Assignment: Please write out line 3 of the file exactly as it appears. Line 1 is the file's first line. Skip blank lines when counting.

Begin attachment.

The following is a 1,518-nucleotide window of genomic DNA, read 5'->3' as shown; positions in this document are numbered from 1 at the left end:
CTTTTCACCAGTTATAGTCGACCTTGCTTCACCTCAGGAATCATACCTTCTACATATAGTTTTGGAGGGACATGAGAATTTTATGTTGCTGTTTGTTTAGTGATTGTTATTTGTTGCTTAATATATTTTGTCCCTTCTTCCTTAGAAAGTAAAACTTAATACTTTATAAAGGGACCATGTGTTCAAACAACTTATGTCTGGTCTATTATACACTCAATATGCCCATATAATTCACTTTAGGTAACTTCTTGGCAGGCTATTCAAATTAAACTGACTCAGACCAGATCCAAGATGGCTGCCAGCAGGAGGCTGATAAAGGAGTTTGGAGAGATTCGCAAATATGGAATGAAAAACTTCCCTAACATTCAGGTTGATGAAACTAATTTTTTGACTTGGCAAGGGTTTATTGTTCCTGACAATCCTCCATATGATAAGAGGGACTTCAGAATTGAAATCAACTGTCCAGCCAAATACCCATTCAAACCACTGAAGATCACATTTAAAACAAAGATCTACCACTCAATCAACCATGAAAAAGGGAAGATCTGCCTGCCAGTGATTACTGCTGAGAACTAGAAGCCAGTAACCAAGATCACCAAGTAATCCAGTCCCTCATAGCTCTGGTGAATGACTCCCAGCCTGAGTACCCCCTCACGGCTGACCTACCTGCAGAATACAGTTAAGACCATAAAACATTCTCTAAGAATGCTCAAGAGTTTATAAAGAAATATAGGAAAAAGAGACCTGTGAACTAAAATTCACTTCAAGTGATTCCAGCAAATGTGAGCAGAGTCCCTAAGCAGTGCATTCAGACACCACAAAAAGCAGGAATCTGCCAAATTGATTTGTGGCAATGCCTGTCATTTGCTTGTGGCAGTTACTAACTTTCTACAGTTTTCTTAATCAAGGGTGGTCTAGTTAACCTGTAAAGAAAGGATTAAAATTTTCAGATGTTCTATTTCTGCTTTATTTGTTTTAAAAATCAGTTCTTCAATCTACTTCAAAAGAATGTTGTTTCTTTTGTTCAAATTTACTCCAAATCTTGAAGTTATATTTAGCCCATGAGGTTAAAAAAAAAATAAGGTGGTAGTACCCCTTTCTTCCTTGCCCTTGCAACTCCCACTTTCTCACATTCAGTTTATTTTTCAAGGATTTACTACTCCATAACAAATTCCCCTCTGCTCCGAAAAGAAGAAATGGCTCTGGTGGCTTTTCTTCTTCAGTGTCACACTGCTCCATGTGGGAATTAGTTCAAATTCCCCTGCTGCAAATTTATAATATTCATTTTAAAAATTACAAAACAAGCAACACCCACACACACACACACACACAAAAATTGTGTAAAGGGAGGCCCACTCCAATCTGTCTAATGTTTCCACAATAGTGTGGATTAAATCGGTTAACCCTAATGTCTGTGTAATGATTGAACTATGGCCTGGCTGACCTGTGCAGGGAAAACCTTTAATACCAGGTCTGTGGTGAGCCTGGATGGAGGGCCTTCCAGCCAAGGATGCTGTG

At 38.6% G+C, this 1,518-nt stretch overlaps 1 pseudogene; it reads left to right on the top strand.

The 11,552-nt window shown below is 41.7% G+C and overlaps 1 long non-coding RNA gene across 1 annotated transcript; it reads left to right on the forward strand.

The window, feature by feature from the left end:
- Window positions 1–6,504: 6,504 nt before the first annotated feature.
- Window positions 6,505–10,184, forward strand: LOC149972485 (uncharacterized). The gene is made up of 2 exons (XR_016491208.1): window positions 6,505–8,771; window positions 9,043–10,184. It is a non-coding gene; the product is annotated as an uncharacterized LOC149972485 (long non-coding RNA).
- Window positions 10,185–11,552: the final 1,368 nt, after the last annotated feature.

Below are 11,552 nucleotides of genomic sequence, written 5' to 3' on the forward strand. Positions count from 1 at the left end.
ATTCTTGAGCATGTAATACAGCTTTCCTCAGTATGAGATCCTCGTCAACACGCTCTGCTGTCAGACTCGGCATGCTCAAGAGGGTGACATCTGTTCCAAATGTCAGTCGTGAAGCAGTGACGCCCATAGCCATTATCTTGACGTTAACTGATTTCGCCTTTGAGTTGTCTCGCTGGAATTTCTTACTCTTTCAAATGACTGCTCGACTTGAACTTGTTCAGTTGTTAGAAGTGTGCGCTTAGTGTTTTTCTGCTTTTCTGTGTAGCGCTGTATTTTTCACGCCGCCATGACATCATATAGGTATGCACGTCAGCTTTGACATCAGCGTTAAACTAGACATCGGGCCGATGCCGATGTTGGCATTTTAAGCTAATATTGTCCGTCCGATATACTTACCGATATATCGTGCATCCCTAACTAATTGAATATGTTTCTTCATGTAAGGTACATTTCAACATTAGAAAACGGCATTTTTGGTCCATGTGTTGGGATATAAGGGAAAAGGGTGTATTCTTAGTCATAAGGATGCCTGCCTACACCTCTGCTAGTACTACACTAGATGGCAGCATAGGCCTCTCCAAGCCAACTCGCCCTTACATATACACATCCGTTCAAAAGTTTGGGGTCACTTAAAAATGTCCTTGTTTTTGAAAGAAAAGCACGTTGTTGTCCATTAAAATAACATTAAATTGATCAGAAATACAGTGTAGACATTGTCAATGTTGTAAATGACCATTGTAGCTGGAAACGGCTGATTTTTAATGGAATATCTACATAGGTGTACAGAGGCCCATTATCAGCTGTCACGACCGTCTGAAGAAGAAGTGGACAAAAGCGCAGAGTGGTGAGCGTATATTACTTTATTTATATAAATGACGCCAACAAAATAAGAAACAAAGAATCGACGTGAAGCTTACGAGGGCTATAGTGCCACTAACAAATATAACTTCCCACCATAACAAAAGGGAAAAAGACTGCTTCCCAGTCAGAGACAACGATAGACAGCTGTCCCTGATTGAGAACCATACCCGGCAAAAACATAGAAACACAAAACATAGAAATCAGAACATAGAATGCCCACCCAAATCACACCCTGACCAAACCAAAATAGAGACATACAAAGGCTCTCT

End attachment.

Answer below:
At 38.6% G+C, this 1,518-nt stretch overlaps 1 pseudogene; it reads left to right on the top strand.